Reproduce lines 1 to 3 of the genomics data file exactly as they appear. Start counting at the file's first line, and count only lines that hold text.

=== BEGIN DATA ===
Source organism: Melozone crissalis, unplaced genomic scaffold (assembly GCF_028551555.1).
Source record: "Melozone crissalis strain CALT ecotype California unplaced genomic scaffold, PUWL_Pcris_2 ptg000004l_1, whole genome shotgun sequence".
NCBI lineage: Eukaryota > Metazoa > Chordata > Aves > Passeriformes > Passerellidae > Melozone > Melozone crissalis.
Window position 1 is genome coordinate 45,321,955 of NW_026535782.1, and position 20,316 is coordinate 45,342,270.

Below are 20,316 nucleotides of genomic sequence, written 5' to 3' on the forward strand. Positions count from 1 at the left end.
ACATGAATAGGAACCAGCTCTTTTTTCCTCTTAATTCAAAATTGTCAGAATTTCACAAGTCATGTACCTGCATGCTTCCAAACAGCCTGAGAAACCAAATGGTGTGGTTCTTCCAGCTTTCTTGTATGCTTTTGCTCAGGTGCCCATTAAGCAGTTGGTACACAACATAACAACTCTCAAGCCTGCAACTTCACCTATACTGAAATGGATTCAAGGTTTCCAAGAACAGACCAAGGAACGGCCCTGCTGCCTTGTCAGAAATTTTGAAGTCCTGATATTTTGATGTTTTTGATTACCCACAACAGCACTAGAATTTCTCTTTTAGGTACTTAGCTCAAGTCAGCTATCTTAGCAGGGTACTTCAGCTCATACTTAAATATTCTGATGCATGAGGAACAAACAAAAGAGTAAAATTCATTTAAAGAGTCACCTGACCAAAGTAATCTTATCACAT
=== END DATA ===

Source organism: Melozone crissalis, unplaced genomic scaffold (assembly GCF_028551555.1).
Source record: "Melozone crissalis strain CALT ecotype California unplaced genomic scaffold, PUWL_Pcris_2 ptg000004l_1, whole genome shotgun sequence".
NCBI lineage: Eukaryota > Metazoa > Chordata > Aves > Passeriformes > Passerellidae > Melozone > Melozone crissalis.